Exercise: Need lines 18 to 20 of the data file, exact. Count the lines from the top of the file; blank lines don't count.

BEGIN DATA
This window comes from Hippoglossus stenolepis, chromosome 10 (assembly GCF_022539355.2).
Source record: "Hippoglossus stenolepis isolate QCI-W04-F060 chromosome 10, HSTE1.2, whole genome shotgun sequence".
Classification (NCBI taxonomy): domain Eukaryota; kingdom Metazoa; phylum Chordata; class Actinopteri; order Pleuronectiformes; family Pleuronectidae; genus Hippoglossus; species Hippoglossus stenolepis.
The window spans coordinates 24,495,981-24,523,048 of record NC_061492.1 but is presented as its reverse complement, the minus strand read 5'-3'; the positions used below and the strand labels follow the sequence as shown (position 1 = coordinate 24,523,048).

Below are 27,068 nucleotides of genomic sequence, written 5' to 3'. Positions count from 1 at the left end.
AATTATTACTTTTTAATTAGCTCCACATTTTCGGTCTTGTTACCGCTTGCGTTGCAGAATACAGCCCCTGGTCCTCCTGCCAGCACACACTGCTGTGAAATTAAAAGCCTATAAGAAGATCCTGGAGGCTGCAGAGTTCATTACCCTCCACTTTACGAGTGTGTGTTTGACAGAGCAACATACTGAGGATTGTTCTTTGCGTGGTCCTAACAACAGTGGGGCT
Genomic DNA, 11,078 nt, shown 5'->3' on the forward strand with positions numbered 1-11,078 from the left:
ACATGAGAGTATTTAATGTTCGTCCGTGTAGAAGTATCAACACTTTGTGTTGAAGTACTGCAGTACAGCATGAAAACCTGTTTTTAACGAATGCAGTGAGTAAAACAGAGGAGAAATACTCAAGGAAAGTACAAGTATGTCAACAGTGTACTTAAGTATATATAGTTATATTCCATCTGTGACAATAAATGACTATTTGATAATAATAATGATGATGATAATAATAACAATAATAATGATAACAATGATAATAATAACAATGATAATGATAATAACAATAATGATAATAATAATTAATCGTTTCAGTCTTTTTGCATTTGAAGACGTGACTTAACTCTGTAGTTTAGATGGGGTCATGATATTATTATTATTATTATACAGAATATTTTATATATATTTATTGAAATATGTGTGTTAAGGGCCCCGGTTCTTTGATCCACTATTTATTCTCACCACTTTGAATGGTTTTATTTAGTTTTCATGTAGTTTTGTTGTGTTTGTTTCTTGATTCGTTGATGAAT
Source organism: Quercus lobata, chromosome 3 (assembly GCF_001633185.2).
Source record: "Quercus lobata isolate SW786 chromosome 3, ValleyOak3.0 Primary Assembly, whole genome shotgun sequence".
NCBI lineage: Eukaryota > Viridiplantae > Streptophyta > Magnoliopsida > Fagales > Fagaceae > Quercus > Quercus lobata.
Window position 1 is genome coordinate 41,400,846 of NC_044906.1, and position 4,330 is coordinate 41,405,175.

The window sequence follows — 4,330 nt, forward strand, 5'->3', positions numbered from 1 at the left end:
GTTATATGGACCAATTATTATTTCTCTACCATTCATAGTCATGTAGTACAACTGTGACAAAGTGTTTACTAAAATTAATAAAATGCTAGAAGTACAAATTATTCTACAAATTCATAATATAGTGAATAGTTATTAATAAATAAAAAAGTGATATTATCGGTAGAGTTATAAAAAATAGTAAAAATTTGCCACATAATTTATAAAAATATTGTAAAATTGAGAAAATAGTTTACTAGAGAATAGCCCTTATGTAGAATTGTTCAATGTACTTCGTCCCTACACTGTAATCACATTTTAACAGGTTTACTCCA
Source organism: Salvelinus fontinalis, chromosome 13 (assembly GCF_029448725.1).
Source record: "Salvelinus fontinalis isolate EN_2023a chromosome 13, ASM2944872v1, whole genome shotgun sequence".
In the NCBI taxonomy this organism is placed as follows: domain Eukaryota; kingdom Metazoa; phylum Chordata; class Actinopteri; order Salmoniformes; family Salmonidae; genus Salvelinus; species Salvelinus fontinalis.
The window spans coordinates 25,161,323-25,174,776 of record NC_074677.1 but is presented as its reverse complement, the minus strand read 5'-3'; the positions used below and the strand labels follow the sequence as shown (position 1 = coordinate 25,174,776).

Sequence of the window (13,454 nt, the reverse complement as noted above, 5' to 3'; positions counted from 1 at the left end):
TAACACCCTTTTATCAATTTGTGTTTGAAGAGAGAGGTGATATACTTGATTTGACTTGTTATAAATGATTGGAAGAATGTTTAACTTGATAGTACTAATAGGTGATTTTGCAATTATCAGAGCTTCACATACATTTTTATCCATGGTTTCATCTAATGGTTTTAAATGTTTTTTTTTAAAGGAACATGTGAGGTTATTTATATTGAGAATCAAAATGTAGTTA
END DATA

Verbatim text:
The window spans coordinates 25,161,323-25,174,776 of record NC_074677.1 but is presented as its reverse complement, the minus strand read 5'-3'; the positions used below and the strand labels follow the sequence as shown (position 1 = coordinate 25,174,776).

Sequence of the window (13,454 nt, the reverse complement as noted above, 5' to 3'; positions counted from 1 at the left end):
TAACACCCTTTTATCAATTTGTGTTTGAAGAGAGAGGTGATATACTTGATTTGACTTGTTATAAATGATTGGAAGAATGTTTAACTTGATAGTACTAATAGGTGATTTTGCAATTATCAGAGCTTCACATACATTTTTATCCATGGTTTCATCTAATGGTTTTAAATGTTTTTTTTTAAAGGAACATGTGAGGTTATTTATATTGAGAATCAAAATGTAGTTA